Introduce Yourself to Stephanie Kuo

Through her work with PRX, Stephanie Kuo helps podcasters, broadcasters and journalists create impactful audio stories, find the right audience for their projects, and lead humility and empathy. Stephanie has traveled around the world to work with communities who are telling their own stories through audio, and her ability to guide students, rather than prescribe a ‘successful’ approach or format, is truly inspiring. We spoke with Stephanie about her experience as a trainer, how design thinking intersects with audio storytelling, and what exactly happens during a media hackathon.

Hi Stephanie! Please could you please introduce yourself to our readers?

Hi. My name is Stephanie Kuo. I’m the director of training at PRX, which is a nonprofit organization that’s focused on audio storytelling, podcasting, and journalism.

‘Hi. My name is Stephanie Kuo…’

And prior to that, you worked at Next Generation Radio with NPR. What were some of the main things you learned during your time there?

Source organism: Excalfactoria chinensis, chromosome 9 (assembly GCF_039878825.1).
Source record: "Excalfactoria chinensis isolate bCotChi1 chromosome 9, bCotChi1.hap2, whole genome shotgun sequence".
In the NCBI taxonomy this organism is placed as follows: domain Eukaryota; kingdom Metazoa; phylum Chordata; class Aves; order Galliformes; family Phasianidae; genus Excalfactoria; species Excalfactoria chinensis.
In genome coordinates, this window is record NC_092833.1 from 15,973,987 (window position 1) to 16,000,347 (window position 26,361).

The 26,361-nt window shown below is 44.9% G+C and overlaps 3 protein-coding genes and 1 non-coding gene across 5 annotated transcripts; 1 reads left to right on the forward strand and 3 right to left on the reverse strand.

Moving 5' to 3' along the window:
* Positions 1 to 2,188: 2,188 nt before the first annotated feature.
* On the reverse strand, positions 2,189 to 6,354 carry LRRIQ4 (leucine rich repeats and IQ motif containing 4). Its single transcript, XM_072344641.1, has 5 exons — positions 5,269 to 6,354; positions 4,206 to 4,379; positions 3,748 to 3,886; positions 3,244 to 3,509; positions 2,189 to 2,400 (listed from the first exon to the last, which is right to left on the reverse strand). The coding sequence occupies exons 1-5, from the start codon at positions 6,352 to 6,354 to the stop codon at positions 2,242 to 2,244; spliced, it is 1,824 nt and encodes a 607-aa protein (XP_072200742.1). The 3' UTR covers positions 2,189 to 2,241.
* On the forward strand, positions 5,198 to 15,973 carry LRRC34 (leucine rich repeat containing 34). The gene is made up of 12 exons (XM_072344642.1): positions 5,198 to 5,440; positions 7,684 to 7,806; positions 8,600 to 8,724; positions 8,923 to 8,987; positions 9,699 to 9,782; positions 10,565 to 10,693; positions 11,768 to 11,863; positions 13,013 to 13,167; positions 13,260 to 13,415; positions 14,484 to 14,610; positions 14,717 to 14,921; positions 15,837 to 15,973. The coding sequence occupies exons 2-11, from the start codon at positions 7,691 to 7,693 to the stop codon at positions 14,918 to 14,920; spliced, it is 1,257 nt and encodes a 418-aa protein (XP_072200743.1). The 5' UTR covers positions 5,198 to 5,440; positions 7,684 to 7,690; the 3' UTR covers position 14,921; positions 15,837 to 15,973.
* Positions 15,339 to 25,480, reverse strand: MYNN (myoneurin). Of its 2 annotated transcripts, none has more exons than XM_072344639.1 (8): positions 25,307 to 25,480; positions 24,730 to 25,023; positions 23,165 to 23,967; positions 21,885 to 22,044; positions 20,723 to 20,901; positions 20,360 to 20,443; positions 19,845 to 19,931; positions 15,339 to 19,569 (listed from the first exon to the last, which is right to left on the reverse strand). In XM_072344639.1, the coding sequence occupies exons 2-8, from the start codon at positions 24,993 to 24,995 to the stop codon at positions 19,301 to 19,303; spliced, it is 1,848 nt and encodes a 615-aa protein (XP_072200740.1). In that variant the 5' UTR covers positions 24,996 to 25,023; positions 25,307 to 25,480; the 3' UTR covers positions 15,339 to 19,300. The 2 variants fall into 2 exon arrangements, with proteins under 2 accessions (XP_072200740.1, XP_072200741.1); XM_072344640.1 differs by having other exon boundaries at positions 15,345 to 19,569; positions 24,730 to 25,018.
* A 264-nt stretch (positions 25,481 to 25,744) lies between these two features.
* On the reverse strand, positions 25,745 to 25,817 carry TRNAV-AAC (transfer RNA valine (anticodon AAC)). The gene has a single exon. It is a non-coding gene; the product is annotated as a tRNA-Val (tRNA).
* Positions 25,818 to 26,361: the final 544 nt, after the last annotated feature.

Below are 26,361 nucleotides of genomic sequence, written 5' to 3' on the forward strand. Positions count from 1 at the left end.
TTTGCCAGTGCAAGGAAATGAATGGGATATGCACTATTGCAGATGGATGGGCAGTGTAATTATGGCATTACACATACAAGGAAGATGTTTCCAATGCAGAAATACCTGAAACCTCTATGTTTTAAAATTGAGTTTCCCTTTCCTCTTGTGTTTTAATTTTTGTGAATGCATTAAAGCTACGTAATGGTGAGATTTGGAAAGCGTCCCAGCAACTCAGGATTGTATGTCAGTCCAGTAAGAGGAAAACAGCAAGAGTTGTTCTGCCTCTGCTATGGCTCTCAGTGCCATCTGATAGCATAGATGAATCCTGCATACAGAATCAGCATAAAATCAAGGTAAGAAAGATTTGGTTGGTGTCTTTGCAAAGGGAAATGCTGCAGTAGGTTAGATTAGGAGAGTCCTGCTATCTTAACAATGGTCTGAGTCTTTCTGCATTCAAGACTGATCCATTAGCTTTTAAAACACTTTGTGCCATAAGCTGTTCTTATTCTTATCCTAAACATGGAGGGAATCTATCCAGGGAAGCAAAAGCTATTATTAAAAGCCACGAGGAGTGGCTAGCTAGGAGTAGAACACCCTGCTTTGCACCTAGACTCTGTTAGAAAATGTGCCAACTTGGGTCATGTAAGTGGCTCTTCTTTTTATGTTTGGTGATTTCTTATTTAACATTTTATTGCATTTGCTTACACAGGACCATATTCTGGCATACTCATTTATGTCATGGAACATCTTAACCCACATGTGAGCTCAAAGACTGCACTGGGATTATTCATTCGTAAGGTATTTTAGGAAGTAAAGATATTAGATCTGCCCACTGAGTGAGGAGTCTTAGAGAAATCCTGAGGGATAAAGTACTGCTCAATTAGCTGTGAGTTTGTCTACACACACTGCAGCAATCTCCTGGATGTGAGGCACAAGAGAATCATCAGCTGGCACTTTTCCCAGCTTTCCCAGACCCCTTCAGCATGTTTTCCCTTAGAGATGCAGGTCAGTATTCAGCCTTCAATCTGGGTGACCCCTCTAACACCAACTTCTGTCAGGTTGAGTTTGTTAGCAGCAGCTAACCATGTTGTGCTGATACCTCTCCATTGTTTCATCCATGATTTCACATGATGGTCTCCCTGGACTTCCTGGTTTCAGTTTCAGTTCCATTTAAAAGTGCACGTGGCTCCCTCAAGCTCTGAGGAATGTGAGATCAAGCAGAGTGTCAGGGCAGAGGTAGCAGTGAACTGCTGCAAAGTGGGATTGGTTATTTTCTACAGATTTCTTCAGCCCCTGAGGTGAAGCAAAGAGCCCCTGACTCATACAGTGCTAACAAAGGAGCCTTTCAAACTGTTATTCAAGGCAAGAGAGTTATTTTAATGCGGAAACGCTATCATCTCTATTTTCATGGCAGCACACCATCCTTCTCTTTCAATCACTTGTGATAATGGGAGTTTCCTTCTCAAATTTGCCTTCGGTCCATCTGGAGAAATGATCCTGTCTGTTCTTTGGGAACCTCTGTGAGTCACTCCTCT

Actually, Next Generation Radio is a bit of a freelance contract side gig that I do year-round. So Next Generation Radio is an NPR popup for journalists, young journalists and student journalists. It’s a week-long intensive that trains new journalists on digital storytelling and multi-platform storytelling. For one week students and early career journalists come together. They get assigned a mentor, and there’s also a managing editor, digital editors and photo editors etc.

We create a micro newsroom so that young journalists get a feel of what it’s like to work with others and do things on a pretty quick turnaround. I started at NextGen in 2017 as a member of the program. So I was a fellow. I went to Seattle and produced a multi-platform story on homelessness in Seattle at the time, and the year after I was invited back to be a mentor. In 2019 I was invited back to be a managing editor, which is the person who basically runs the show and I’ve been that ever since. 

I should also say that Next Generation Radio is specifically focused on journalists from underrepresented backgrounds or journalists with underrepresented voices. And so it strives to be an extremely diverse program, and it drives to be the kind of newsroom environment that we wish existed, and not the one that currently does. It is a place for journalists of color, young journalists and young women to really kind of feel safe while they’re growing and developing skills, experimenting, failing and all those things.